24

Unanimously Negative

April 4, 2022 by Tim

We all know that video games are no stranger to divisions, controversy and scandal (thanks for the reminder, Blizzard), but wow, I have seen few topics that generate such one-sided animosity as NFTs. Even with instances of racism and sexual harassment, you can typically find some internet commenters arguing a counterpoint/playing devil’s advocate. With NFT’s, though, you’re hard-pressed to find anyone looking to die on that hill.

Perhaps we’ve finally found the one thing we can all agree on.


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Robert
Robert
7 months ago

3 … 2 … 1 … until the crypto-nft-fanboybase rolls in to defend their pyramid scheme.

no thanks nintendo
no thanks nintendo
7 months ago
Reply to  Robert

Too late, one beat you by an hour.

FITCamaro
FITCamaro
7 months ago
Reply to  Robert

My biggest problem with NFTs is that most of it is crap “art”.

Kaogen
Kaogen
7 months ago
Reply to  FITCamaro

Worth remembering that the art isn’t the NFT. The URL leading to that page is the NFT. They could change what art is on that page and you’d still own the same NFT.

Enclave
Enclave
7 months ago

Crypto bro’s always think everybody just doesn’t understand this crap, no, we know a Ponzi Scheme when we see one.

pyrodice
pyrodice
7 months ago
Reply to  Enclave

So… y’all still using dollars they literally type characters on a keyboard and make more of then, or nah?

Jack0r
Jack0r
7 months ago
Reply to  pyrodice

Which is the perfect description of a Cryptocurrency. Like, literally.

EMMachine
EMMachine
7 months ago
Reply to  pyrodice

No, I don’t use dollar. The currency in my country is called euro.

evilleet
evilleet
7 months ago
Reply to  EMMachine

he is referring to the concept of FIAT money and how more money is created by the push of a button, does not really matter what your currency is called. 🙂 Basically the old concept of money and banks, where you take your savings to a bank, they deposit that money and loan out some of that money in order to earn money is gone. Nowadays banks “create” money digitally, they loan that out to you, you pay the interest and when the loan is paid off, the “created” money is deleted. What remains are the interest you paid for… Read more »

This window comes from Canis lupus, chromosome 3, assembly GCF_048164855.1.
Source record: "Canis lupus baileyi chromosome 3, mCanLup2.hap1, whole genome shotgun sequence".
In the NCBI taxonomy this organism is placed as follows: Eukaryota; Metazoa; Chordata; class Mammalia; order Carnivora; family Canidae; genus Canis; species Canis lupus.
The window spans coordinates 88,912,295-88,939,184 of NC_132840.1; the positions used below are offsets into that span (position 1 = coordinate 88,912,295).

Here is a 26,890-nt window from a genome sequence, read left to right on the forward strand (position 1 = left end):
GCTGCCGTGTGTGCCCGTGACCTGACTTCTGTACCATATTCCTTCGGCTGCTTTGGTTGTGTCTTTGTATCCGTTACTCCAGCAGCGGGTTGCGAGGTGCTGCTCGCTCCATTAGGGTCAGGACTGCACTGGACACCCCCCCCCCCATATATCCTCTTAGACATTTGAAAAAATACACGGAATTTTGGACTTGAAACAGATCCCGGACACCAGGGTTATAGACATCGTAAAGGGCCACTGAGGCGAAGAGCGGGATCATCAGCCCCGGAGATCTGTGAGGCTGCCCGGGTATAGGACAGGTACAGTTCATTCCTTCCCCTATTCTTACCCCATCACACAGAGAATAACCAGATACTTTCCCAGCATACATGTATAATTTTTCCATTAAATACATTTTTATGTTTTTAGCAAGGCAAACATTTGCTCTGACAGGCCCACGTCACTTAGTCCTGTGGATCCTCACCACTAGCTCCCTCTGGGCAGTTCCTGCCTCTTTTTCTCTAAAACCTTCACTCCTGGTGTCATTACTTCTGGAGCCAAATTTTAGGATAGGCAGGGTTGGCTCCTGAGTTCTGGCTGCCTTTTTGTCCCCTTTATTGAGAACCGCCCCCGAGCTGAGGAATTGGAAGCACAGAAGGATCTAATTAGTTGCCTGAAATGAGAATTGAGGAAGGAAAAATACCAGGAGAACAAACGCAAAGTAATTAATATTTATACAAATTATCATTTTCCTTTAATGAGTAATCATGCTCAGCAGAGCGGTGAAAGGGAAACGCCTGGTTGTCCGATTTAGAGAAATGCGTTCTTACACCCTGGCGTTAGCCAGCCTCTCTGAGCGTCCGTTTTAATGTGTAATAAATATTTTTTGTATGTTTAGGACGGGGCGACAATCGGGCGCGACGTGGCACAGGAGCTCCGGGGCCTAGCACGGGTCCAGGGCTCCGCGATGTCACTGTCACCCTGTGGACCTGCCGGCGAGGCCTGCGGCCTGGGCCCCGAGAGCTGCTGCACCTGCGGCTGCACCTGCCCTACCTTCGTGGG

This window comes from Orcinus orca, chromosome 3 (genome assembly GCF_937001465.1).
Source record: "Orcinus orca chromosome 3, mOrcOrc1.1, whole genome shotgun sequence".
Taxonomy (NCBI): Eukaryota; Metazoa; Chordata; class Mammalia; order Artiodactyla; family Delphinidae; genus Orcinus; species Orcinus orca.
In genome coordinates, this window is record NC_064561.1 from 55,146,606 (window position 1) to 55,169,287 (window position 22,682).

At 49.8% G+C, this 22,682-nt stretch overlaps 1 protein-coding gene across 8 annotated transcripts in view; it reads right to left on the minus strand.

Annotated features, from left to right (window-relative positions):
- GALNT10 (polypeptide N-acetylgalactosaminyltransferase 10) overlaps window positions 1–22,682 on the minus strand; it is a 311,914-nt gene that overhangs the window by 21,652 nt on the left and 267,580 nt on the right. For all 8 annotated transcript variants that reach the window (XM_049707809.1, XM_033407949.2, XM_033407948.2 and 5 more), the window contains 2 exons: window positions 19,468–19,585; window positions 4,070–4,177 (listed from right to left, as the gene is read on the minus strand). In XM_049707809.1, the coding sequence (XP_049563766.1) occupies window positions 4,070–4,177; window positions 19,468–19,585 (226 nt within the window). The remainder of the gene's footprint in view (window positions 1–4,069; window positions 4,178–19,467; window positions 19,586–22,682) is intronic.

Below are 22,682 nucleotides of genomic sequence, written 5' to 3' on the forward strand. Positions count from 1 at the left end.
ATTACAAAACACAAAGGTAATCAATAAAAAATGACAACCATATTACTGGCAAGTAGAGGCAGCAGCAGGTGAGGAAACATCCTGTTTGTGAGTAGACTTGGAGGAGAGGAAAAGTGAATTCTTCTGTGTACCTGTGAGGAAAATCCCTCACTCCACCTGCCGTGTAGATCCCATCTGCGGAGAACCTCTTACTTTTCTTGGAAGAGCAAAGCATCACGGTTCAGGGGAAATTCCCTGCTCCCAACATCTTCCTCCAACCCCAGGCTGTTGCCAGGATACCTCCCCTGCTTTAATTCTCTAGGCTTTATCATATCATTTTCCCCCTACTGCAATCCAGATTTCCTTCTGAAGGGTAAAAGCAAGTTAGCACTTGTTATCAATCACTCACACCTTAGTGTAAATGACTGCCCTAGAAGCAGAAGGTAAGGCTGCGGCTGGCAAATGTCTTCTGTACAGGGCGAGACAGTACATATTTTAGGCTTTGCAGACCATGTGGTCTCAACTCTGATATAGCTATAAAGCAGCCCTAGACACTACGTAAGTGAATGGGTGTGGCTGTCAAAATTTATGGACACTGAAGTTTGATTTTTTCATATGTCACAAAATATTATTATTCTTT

Last edited 7 months ago by evilleet
robloughrey
robloughrey
7 months ago
Reply to  evilleet

Banks do not create money digitally. It’s not simply created, it’s created (or destroyed) by changing the overnight lending rate from the Fed.

TomB
TomB
7 months ago
Reply to  robloughrey

Um, no. That’s not the case, because governments aren’t the only ones changing the amount of money in circulation. Some banks have had the ability to basically create money on the fly by issuing loans without the security.

Further, the Fed (US Federal Reserve) probably doesn’t in fact drive money supply around the world in any direct way as other countries have other mechanisms and institutions.

robloughrey
robloughrey
7 months ago
Reply to  TomB

Yeah I meant in the US. Banks can only lend money up to a percentage of the amount they have as capital under US policy. The security the lender has has nothing to do with it.

Pulse
Pulse
7 months ago
Reply to  TomB

banks do not create money, ever. the only time anything close to what youre thinking of is debt, negative money. the interest you earn on things is paid for by the bank through the loans it offers others. Person A puts $10 in. Person B gets a loan for that $10, pays interest of $10 on it. Bank pays Person A $5 and pockets $5 for itself. stupid simplified, but you get the point. at no point was money magically generated. in fact the only magically generated money is cryptocurrencies. where does it come from? oh mining. but mining what?… Read more »

william scott
william scott
7 months ago
Reply to  evilleet

history lesson for you. none fiat currency was tried by the holy roman empire and is what lead to its collapse as they could not pay their troops. none fiat is not safer its literally betting on the future and hoping you have cash later.
if you going to do that buy stocks, go to vegas or buy a house. all are smarter gambles.

no thanks nintendo
no thanks nintendo
7 months ago
Reply to  evilleet

Crypto currency was originally created as a currency people agree on around the banking systems.

Nah we’ve all seen Line Goes Up. We know it was created by people salty about the housing nonsense in 2008, and they wanted control instead of the banks. You wanted to be the boot instead of be under the boot.

no thanks nintendo
no thanks nintendo